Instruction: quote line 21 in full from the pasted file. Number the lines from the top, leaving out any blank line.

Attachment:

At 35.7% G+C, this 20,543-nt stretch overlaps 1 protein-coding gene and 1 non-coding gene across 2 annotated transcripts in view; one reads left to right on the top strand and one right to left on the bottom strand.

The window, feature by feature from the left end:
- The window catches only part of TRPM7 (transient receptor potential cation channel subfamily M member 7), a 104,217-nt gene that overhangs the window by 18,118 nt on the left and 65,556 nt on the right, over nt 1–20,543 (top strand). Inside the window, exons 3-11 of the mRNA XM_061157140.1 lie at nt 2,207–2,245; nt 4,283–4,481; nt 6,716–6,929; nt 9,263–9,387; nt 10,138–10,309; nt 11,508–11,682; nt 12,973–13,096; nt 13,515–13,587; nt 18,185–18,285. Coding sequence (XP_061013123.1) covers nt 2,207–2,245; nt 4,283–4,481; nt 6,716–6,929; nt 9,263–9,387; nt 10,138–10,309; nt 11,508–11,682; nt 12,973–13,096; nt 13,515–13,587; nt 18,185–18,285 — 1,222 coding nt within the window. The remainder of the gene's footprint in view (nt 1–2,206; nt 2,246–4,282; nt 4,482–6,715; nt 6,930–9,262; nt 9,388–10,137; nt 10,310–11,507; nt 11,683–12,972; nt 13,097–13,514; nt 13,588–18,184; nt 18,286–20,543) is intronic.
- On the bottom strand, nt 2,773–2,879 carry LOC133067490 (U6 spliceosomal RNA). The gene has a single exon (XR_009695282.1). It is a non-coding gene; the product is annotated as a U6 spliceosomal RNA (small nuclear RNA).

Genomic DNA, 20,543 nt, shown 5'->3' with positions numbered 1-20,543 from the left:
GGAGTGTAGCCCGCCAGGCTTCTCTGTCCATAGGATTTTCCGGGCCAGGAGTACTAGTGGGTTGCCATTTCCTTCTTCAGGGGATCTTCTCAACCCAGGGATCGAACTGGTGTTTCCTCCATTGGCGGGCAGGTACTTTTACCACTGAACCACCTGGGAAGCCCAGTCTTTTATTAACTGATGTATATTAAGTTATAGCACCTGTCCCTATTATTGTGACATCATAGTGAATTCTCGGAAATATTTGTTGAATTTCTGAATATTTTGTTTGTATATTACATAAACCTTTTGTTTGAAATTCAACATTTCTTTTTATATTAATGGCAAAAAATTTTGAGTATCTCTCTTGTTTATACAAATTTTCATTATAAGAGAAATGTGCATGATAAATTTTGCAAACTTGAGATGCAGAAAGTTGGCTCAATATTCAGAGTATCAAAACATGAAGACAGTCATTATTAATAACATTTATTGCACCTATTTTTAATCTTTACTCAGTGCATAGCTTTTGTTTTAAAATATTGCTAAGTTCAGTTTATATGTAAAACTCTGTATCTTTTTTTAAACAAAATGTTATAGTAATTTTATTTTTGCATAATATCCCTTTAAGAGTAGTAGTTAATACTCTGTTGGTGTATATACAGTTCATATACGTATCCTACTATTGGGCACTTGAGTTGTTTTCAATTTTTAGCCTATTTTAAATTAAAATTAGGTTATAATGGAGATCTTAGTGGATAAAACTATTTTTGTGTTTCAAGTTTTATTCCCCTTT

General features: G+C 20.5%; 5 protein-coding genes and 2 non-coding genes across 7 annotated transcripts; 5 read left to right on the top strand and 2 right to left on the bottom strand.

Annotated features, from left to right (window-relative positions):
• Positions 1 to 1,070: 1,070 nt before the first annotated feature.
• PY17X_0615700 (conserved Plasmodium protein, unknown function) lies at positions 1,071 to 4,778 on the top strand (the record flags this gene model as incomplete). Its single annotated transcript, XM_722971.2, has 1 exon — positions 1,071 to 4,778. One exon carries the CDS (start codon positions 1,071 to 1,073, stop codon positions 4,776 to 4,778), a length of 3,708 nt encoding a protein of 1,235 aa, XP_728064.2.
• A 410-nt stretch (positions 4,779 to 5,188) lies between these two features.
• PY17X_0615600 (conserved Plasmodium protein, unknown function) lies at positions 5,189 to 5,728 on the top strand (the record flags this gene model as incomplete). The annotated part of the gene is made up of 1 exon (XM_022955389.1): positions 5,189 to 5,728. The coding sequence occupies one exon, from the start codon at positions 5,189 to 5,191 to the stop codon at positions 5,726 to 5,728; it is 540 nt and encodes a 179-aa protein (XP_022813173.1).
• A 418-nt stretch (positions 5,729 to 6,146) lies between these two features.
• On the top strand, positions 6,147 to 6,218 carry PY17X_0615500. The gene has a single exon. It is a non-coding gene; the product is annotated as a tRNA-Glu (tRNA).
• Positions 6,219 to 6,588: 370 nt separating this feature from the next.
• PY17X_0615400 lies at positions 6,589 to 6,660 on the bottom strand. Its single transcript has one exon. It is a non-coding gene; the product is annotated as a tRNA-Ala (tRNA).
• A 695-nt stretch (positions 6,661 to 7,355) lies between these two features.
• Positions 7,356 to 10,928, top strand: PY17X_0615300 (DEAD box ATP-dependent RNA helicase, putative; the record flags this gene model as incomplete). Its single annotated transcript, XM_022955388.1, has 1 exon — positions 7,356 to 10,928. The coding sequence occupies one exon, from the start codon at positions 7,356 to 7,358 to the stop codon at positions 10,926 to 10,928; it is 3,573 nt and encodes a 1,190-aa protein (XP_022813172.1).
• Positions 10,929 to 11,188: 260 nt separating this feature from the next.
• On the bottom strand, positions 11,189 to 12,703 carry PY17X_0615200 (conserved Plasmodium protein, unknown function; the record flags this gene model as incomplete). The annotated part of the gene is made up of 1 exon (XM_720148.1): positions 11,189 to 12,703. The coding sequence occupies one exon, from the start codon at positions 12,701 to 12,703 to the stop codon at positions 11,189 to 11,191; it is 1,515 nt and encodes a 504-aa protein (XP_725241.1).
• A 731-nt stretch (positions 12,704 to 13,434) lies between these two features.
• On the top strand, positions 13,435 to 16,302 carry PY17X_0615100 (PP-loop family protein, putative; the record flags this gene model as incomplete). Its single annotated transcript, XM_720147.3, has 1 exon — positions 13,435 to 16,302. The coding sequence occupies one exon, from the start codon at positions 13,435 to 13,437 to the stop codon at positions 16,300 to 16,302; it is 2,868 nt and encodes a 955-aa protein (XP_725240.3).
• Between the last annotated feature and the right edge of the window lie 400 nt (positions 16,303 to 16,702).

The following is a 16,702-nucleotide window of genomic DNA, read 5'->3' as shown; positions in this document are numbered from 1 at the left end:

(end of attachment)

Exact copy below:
• A 731-nt stretch (positions 12,704 to 13,434) lies between these two features.